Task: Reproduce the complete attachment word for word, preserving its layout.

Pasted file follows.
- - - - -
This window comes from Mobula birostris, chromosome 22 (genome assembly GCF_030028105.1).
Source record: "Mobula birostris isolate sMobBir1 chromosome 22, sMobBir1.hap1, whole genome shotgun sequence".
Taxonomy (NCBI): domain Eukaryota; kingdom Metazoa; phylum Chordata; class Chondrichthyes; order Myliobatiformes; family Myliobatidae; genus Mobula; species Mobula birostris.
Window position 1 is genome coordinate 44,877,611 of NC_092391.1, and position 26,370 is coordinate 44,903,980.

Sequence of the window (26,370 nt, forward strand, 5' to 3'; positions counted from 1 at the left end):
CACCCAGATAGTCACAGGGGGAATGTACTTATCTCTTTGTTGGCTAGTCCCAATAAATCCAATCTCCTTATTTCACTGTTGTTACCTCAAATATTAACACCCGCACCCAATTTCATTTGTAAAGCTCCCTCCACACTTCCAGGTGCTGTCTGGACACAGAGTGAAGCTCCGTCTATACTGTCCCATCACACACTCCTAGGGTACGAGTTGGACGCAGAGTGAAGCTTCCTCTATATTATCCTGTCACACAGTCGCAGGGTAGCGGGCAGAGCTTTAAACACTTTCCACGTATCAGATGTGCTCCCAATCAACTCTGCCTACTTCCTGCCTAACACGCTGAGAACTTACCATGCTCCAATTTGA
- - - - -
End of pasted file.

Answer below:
This window comes from Mobula birostris, chromosome 22 (genome assembly GCF_030028105.1).
Source record: "Mobula birostris isolate sMobBir1 chromosome 22, sMobBir1.hap1, whole genome shotgun sequence".
Taxonomy (NCBI): domain Eukaryota; kingdom Metazoa; phylum Chordata; class Chondrichthyes; order Myliobatiformes; family Myliobatidae; genus Mobula; species Mobula birostris.
Window position 1 is genome coordinate 44,877,611 of NC_092391.1, and position 26,370 is coordinate 44,903,980.

Sequence of the window (26,370 nt, forward strand, 5' to 3'; positions counted from 1 at the left end):
CACCCAGATAGTCACAGGGGGAATGTACTTATCTCTTTGTTGGCTAGTCCCAATAAATCCAATCTCCTTATTTCACTGTTGTTACCTCAAATATTAACACCCGCACCCAATTTCATTTGTAAAGCTCCCTCCACACTTCCAGGTGCTGTCTGGACACAGAGTGAAGCTCCGTCTATACTGTCCCATCACACACTCCTAGGGTACGAGTTGGACGCAGAGTGAAGCTTCCTCTATATTATCCTGTCACACAGTCGCAGGGTAGCGGGCAGAGCTTTAAACACTTTCCACGTATCAGATGTGCTCCCAATCAACTCTGCCTACTTCCTGCCTAACACGCTGAGAACTTACCATGCTCCAATTTGA